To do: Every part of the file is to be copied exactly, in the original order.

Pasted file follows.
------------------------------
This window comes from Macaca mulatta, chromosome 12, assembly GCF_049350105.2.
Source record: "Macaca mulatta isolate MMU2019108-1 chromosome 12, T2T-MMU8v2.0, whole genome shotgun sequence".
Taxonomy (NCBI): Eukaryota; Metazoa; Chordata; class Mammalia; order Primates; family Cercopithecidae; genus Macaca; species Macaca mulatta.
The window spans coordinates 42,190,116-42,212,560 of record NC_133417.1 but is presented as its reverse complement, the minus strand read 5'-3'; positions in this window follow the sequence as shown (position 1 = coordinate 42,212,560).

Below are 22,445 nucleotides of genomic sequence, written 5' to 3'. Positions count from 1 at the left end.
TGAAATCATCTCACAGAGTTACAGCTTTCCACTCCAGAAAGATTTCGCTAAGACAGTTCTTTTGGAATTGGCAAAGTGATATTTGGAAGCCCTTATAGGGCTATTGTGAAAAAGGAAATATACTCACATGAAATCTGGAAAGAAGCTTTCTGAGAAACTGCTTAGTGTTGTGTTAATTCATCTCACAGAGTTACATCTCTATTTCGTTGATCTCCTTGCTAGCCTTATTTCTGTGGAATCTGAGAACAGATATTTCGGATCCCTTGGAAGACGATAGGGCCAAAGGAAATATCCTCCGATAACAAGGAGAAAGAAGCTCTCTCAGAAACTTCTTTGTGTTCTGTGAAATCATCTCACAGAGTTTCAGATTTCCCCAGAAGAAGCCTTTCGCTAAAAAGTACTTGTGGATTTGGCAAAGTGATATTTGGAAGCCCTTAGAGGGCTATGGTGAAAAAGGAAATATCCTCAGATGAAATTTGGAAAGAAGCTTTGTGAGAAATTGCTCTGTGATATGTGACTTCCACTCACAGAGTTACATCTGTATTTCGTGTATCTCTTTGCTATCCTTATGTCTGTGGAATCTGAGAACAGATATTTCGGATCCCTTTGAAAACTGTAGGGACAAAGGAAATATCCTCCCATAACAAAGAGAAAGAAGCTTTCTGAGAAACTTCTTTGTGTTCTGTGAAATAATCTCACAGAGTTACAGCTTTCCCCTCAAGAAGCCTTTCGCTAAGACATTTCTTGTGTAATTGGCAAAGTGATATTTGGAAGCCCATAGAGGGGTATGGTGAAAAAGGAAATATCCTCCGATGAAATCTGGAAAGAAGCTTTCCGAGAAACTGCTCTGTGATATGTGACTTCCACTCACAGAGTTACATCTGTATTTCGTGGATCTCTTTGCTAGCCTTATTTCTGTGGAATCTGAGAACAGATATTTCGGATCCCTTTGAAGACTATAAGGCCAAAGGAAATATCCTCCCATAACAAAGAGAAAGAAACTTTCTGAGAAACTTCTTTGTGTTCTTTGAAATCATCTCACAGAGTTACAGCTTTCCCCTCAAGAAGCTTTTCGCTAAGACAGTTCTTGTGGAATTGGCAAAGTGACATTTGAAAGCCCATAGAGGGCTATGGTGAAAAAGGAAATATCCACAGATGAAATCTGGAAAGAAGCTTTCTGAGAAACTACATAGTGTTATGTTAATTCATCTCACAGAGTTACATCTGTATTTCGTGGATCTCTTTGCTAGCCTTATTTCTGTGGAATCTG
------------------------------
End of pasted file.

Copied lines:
This window comes from Macaca mulatta, chromosome 12, assembly GCF_049350105.2.
Source record: "Macaca mulatta isolate MMU2019108-1 chromosome 12, T2T-MMU8v2.0, whole genome shotgun sequence".
Taxonomy (NCBI): Eukaryota; Metazoa; Chordata; class Mammalia; order Primates; family Cercopithecidae; genus Macaca; species Macaca mulatta.
The window spans coordinates 42,190,116-42,212,560 of record NC_133417.1 but is presented as its reverse complement, the minus strand read 5'-3'; positions in this window follow the sequence as shown (position 1 = coordinate 42,212,560).

Below are 22,445 nucleotides of genomic sequence, written 5' to 3'. Positions count from 1 at the left end.
TGAAATCATCTCACAGAGTTACAGCTTTCCACTCCAGAAAGATTTCGCTAAGACAGTTCTTTTGGAATTGGCAAAGTGATATTTGGAAGCCCTTATAGGGCTATTGTGAAAAAGGAAATATACTCACATGAAATCTGGAAAGAAGCTTTCTGAGAAACTGCTTAGTGTTGTGTTAATTCATCTCACAGAGTTACATCTCTATTTCGTTGATCTCCTTGCTAGCCTTATTTCTGTGGAATCTGAGAACAGATATTTCGGATCCCTTGGAAGACGATAGGGCCAAAGGAAATATCCTCCGATAACAAGGAGAAAGAAGCTCTCTCAGAAACTTCTTTGTGTTCTGTGAAATCATCTCACAGAGTTTCAGATTTCCCCAGAAGAAGCCTTTCGCTAAAAAGTACTTGTGGATTTGGCAAAGTGATATTTGGAAGCCCTTAGAGGGCTATGGTGAAAAAGGAAATATCCTCAGATGAAATTTGGAAAGAAGCTTTGTGAGAAATTGCTCTGTGATATGTGACTTCCACTCACAGAGTTACATCTGTATTTCGTGTATCTCTTTGCTATCCTTATGTCTGTGGAATCTGAGAACAGATATTTCGGATCCCTTTGAAAACTGTAGGGACAAAGGAAATATCCTCCCATAACAAAGAGAAAGAAGCTTTCTGAGAAACTTCTTTGTGTTCTGTGAAATAATCTCACAGAGTTACAGCTTTCCCCTCAAGAAGCCTTTCGCTAAGACATTTCTTGTGTAATTGGCAAAGTGATATTTGGAAGCCCATAGAGGGGTATGGTGAAAAAGGAAATATCCTCCGATGAAATCTGGAAAGAAGCTTTCCGAGAAACTGCTCTGTGATATGTGACTTCCACTCACAGAGTTACATCTGTATTTCGTGGATCTCTTTGCTAGCCTTATTTCTGTGGAATCTGAGAACAGATATTTCGGATCCCTTTGAAGACTATAAGGCCAAAGGAAATATCCTCCCATAACAAAGAGAAAGAAACTTTCTGAGAAACTTCTTTGTGTTCTTTGAAATCATCTCACAGAGTTACAGCTTTCCCCTCAAGAAGCTTTTCGCTAAGACAGTTCTTGTGGAATTGGCAAAGTGACATTTGAAAGCCCATAGAGGGCTATGGTGAAAAAGGAAATATCCACAGATGAAATCTGGAAAGAAGCTTTCTGAGAAACTACATAGTGTTATGTTAATTCATCTCACAGAGTTACATCTGTATTTCGTGGATCTCTTTGCTAGCCTTATTTCTGTGGAATCTG